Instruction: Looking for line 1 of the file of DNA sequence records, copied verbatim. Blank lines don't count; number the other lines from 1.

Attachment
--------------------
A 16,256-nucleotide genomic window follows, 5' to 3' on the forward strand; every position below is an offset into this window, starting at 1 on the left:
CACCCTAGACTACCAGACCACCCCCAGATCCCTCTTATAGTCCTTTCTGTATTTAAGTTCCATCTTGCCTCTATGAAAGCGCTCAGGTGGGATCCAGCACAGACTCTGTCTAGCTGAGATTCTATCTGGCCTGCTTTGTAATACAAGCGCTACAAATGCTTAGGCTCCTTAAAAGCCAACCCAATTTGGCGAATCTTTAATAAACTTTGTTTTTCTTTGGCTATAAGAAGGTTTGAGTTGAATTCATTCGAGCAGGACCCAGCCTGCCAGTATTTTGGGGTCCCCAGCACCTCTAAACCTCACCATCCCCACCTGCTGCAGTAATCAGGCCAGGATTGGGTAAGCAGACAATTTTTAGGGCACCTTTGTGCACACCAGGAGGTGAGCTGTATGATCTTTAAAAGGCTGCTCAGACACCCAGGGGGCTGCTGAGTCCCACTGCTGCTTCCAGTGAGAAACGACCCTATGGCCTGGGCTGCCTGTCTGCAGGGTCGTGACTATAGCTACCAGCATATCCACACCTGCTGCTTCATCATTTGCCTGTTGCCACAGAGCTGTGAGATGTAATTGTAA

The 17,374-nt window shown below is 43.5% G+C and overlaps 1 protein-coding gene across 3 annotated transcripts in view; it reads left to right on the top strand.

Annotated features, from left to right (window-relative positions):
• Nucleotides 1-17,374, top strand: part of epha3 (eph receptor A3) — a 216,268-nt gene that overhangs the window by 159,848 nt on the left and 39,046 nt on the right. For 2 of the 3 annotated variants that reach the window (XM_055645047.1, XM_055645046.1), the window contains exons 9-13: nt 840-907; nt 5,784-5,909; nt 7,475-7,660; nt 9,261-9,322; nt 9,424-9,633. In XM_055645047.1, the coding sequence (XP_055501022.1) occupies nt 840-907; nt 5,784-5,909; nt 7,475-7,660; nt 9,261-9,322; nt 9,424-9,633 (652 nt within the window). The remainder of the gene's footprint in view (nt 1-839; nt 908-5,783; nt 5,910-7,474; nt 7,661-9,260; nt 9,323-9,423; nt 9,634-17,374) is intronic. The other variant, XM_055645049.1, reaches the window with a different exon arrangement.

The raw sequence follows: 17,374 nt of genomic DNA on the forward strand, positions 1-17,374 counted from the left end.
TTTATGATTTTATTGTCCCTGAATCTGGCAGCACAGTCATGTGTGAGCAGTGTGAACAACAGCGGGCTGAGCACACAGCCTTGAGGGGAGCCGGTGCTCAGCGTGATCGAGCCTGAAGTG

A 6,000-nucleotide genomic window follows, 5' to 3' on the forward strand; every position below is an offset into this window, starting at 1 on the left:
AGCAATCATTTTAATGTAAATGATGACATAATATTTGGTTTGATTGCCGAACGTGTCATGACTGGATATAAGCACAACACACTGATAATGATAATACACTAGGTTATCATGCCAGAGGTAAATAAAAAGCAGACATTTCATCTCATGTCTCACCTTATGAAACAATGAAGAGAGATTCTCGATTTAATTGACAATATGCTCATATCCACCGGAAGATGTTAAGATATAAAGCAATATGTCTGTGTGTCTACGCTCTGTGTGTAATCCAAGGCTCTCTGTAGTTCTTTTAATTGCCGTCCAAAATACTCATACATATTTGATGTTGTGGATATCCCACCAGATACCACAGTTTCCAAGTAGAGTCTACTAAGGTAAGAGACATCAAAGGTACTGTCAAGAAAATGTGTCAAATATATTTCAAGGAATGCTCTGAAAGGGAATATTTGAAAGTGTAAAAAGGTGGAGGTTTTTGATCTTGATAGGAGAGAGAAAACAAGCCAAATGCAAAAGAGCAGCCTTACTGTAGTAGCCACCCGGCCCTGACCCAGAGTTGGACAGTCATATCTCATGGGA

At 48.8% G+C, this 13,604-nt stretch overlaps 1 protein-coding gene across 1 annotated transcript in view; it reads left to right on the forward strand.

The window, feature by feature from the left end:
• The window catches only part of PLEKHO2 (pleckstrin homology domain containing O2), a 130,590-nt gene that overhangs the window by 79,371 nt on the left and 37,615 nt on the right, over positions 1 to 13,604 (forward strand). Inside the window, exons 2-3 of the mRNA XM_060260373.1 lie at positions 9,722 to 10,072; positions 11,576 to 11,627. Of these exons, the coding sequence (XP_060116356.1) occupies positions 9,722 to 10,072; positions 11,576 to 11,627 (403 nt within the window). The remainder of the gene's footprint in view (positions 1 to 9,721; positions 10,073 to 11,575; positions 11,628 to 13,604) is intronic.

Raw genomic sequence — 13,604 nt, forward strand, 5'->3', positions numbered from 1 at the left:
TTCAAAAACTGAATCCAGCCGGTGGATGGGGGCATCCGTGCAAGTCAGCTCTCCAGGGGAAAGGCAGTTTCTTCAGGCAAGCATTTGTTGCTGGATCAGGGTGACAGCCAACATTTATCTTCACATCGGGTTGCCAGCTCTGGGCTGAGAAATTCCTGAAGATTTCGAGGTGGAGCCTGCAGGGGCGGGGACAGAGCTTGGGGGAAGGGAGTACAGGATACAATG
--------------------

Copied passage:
A 16,256-nucleotide genomic window follows, 5' to 3' on the forward strand; every position below is an offset into this window, starting at 1 on the left: